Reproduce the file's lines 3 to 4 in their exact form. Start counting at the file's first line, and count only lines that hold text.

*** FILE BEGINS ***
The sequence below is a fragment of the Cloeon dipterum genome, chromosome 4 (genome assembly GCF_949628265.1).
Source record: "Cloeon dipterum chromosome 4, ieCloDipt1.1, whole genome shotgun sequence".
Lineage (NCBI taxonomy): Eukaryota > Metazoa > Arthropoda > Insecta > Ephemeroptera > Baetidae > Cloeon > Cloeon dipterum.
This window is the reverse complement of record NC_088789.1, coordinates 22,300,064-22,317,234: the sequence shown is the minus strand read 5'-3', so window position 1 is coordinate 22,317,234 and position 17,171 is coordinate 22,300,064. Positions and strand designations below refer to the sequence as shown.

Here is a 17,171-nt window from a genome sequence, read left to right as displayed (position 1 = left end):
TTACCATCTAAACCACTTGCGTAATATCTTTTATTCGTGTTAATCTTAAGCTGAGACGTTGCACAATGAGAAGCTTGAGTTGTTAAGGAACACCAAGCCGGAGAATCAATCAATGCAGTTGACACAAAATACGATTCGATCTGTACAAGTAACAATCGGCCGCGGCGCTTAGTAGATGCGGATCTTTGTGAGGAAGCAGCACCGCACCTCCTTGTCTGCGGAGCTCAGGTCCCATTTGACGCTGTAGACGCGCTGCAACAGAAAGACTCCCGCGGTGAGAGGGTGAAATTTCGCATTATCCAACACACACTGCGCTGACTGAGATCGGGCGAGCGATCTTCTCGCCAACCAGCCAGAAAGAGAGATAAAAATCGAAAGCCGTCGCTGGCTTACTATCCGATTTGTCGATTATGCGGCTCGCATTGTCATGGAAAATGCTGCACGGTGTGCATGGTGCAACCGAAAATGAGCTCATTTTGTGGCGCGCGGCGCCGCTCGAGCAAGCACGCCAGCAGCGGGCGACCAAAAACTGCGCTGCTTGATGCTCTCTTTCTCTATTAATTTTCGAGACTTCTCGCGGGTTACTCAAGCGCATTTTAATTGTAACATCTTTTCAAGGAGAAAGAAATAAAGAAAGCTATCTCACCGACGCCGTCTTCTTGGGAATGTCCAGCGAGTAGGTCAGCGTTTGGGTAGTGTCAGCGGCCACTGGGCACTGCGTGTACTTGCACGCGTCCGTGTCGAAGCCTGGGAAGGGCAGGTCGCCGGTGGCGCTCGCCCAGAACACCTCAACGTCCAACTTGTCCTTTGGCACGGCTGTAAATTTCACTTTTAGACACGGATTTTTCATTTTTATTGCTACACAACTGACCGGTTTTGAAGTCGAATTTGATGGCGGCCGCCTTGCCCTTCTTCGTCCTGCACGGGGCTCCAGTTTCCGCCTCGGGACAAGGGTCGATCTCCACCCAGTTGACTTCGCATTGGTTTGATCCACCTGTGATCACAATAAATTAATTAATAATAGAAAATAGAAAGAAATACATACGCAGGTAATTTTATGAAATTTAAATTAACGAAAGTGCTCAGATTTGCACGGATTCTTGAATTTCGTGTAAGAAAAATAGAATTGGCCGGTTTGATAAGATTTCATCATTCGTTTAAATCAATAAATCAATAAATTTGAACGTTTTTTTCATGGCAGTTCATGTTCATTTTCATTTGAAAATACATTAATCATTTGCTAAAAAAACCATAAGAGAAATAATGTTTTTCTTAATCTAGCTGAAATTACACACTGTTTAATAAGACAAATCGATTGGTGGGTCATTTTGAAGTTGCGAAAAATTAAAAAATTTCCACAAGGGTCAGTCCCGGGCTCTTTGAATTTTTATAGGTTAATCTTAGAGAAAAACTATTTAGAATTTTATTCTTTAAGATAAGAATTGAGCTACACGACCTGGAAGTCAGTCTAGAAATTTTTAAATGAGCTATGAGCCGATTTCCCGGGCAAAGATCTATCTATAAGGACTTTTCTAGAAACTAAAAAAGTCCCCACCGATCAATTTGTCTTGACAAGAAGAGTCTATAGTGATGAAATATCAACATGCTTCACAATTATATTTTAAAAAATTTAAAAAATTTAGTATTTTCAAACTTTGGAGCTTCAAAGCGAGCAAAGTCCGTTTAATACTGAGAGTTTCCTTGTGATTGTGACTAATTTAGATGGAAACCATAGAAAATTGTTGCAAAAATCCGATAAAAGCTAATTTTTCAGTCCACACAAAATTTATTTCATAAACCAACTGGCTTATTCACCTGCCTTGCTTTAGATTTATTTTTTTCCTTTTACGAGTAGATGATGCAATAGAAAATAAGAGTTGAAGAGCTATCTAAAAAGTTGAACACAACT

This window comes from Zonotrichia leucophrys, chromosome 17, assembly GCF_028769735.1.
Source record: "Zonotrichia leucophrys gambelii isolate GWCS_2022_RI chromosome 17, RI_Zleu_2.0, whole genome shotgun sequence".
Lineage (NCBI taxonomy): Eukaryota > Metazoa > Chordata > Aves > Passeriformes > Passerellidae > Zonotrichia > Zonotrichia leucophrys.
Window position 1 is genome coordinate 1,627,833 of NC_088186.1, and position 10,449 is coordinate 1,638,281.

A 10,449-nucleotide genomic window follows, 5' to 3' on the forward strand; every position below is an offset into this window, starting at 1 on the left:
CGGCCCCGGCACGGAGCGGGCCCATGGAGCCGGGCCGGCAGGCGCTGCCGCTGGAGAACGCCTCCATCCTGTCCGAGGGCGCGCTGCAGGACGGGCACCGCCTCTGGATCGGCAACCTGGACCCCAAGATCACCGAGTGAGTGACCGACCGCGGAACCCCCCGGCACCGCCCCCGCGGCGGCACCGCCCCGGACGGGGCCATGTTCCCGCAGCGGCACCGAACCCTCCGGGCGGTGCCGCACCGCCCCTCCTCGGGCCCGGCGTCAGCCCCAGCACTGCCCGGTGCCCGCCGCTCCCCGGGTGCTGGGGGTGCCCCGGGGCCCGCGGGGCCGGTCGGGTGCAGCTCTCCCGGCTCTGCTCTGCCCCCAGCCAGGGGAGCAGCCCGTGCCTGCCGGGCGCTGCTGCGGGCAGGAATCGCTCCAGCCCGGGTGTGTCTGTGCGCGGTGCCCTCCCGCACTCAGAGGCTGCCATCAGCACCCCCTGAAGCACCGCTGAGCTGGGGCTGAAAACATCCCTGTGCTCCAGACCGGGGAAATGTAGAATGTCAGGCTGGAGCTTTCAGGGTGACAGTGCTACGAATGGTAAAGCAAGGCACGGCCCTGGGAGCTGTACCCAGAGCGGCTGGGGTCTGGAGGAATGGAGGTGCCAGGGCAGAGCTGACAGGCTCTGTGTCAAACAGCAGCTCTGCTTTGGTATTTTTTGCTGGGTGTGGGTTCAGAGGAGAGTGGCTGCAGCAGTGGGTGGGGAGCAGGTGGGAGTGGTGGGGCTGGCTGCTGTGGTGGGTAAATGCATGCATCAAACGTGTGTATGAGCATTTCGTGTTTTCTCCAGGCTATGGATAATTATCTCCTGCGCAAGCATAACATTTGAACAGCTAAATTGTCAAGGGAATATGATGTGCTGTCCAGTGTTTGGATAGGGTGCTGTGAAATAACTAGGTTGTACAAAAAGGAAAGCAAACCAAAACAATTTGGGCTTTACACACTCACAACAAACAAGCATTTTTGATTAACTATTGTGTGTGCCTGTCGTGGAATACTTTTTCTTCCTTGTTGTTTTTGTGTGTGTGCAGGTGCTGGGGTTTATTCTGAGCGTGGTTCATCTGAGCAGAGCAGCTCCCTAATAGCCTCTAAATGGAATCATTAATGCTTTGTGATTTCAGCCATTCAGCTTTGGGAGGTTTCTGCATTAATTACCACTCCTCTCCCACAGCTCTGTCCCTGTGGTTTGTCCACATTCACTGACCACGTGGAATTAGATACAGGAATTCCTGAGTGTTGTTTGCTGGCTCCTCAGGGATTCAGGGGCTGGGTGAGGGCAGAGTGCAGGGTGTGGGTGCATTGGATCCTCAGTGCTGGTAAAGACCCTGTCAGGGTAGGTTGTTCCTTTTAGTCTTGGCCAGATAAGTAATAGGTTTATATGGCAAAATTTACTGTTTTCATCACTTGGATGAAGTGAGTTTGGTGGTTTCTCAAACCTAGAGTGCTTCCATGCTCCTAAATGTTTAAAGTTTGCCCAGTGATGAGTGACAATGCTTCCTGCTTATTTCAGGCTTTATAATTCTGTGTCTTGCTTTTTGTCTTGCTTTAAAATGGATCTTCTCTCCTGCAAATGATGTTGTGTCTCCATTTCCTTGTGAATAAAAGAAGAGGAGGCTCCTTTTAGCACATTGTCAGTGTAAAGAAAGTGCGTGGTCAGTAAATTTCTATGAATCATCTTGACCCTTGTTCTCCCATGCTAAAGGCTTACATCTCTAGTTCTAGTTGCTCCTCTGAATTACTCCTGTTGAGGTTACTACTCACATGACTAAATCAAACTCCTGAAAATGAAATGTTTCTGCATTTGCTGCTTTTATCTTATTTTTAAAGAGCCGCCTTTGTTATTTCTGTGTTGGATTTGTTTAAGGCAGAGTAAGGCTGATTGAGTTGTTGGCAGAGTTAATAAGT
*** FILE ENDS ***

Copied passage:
Lineage (NCBI taxonomy): Eukaryota > Metazoa > Arthropoda > Insecta > Ephemeroptera > Baetidae > Cloeon > Cloeon dipterum.
This window is the reverse complement of record NC_088789.1, coordinates 22,300,064-22,317,234: the sequence shown is the minus strand read 5'-3', so window position 1 is coordinate 22,317,234 and position 17,171 is coordinate 22,300,064. Positions and strand designations below refer to the sequence as shown.